The regimen fell into place for me after the first day slump. I made modifications where necessary (more on that later also) and things began running like clockwork. Baking soda cowash, deep condition, bentonite clay, style. After day 2, I really started to wonder if I was just being melodramatic. It really wasn’t that bad and it was the same number of steps that I normally do on any given wash day — Detangle, cleanse, deep condition, style. The only major change is that I’m detangling with the baking soda cowash instead of using a separate product beforehand and adding in bentonite clay. I will say, that the process is still not for the faint of heart. If you wash your hair every 2–3 weeks, upgrading that to every 2–3 days will have you contemplating if it’s worth it at all.
As the days went on, I began noticing some things about my hair: the definition was improving, detangling was getting easier, my rough ends began to disappear, the trouble patches of hair were fading into obscurity and finally, I was using less product to achieve my desired wash and go results — which is major. If you know me, you know I’m heavy handed. I’ll use an entire 8oz jar of curl definer without batting an eyelash, on one wash and go. The majority of the jar would go to taming those difficult to define sections and combatting frizz. Because the MHM was took care of those issues for me, I was able to achieve the same definition with substantially less product. Ironically, the process that I thought would cost me a lot of money was actually making my pockets smile. Note: I didn’t stick to all MHM‐approved products (really, I used virtually none of them). I’ll explain a little later.
|Look at all that product left! I’m getting more than one wash and go out of this!|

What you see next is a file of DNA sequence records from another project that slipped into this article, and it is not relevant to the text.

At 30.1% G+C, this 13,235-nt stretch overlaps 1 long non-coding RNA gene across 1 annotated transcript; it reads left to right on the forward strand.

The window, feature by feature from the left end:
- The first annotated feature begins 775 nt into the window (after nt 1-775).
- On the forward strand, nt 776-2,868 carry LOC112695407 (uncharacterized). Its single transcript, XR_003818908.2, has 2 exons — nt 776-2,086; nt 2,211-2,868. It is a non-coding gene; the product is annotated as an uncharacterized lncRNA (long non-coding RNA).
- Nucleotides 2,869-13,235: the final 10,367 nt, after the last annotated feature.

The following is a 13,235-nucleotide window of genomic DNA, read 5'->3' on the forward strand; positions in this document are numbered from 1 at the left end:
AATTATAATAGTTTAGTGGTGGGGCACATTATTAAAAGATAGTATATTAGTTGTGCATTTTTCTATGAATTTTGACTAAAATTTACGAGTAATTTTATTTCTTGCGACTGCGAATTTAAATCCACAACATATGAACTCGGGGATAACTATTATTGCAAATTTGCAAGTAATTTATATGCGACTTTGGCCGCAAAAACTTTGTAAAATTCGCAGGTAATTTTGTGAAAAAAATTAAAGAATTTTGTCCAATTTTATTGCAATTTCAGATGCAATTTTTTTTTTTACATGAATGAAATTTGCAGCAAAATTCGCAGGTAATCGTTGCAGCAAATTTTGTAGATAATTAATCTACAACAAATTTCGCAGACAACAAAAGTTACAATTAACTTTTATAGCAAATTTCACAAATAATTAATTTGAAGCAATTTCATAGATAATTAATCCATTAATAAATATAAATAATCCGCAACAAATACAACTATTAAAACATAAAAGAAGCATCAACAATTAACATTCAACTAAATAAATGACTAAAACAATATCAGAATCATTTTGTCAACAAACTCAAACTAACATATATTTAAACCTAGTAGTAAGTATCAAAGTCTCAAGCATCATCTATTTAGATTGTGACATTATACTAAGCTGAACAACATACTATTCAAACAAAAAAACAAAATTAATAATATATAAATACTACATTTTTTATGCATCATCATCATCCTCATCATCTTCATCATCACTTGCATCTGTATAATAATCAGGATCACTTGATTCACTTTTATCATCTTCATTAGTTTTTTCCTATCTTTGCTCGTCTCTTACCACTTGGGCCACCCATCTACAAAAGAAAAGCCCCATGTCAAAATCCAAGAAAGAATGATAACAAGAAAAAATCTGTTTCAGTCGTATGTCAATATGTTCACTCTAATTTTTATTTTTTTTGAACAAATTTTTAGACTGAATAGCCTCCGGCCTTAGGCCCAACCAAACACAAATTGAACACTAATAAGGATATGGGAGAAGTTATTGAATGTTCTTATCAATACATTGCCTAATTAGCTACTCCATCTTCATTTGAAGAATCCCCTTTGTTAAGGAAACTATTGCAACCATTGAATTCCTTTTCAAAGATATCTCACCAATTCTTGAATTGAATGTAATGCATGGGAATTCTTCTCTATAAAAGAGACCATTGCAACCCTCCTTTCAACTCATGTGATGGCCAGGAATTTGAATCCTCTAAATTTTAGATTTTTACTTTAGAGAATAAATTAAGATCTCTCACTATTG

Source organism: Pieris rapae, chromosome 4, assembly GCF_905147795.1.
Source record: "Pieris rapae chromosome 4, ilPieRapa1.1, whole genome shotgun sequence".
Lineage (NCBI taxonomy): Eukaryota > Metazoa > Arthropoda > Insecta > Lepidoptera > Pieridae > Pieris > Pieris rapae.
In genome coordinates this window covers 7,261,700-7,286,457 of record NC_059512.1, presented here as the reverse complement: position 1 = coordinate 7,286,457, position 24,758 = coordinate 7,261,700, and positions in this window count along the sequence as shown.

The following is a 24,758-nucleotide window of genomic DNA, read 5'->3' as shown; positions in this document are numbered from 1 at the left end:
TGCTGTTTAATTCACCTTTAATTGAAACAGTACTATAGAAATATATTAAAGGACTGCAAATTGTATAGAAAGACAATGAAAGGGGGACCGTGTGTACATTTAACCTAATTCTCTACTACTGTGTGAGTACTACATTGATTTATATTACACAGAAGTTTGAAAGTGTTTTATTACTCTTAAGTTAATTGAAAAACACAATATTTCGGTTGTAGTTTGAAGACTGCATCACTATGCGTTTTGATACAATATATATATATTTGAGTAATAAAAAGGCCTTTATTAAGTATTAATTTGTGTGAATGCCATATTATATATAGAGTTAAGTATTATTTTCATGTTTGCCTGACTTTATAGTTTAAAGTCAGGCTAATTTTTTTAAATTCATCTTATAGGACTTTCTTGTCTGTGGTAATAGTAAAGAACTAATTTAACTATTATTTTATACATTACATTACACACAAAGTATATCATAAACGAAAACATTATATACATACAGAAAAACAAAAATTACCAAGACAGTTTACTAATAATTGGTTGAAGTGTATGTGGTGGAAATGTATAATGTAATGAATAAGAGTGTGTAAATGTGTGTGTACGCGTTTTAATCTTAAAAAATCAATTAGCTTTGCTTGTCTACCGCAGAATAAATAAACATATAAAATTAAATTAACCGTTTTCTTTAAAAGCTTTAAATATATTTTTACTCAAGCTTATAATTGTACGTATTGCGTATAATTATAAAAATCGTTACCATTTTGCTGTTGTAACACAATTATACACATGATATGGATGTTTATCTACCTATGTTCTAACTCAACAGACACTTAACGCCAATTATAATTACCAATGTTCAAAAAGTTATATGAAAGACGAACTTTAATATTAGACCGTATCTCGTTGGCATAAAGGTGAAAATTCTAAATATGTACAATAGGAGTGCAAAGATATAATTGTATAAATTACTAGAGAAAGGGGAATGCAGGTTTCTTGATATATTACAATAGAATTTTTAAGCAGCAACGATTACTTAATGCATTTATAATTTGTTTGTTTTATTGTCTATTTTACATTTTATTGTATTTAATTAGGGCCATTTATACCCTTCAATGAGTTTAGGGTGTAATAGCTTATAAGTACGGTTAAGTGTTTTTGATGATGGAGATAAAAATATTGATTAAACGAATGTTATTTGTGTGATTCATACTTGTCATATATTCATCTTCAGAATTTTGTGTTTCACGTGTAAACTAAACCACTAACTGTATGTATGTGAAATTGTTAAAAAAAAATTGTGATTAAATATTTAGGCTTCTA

By the time I reached days 4, 5, and 6, I was doing the method like it was the only thing I had ever done to my hair all my life. My hair was responding incredibly well. The method delivered on its promises of less tangles, dryness, frizz, breakage and knotting. I saw definition (with minimal product, mind you) in places that wouldn’t define on their own soaking wet with the stiffest gel. I used to have tons of little wisps of hair (due to my dry ends) every wash day, but now I was seeing them less and less and eventually, not at all.
My hair also had more “hang time.” I’m still on the fence about whether to call it elongation, because elongation suggests a loosening of the curl. My curl pattern didn’t loosen, it just stopped drawing into itself as much. The definition in my hair improved all over and I really started to feel like my hair was healthier without the use of siliciones.
By the way: I got my wash day down to an hour and thirty minutes. That’s an accomplishment for ANY wash day, MHM or not.
Mama I made it! By the time day 7 rolled around, I felt some strange sense of accomplishment. I stuck to a regimen and pretty much used the same products (as far as cleansing and deep conditioning are concerned, at least) throughout. My hair appeared to be in impeccable health, quite possibly the healthiest it has ever been. You can officially count me as a believer in the Max Hydration Method. This is going to sound really corny (and I mean really), but I feel like the MHM unlocked my hair’s potential. In the back of my mind, I always felt like my hair wasn’t being all that it could be. Don’t get me wrong — I love my hair, but I’ve always felt like something about it was a little off. Like it shouldn’t be so parched (even though LA air has like, zero moisture), it shouldn’t frizz so easily and it darn sure shouldn’t require so much product. Maybe I should’ve listened to the folks at Devachan who nearly a year ago told me that my hair was “dehydrated” and I needed to go “silicone free” (sheepish grin).
Regardless, I am happy that I embarked on the Max Hydration Method challenge. How many more days/cycles will I do? Who knows. Am I going to stay cone‐free? I don’t want to think about it right now (because it means getting rid of some favorites). So to answer the one burning question that everyone has about the Max Hydration Method — does it actually work? In this blogger’s opinion, yes.
|Hair about 75% dry, but well‐defined and pretty frizz‐free.|
And now, for the portions I told you I’d explain a bit later.
Max Hydration Method Lingo: “Days”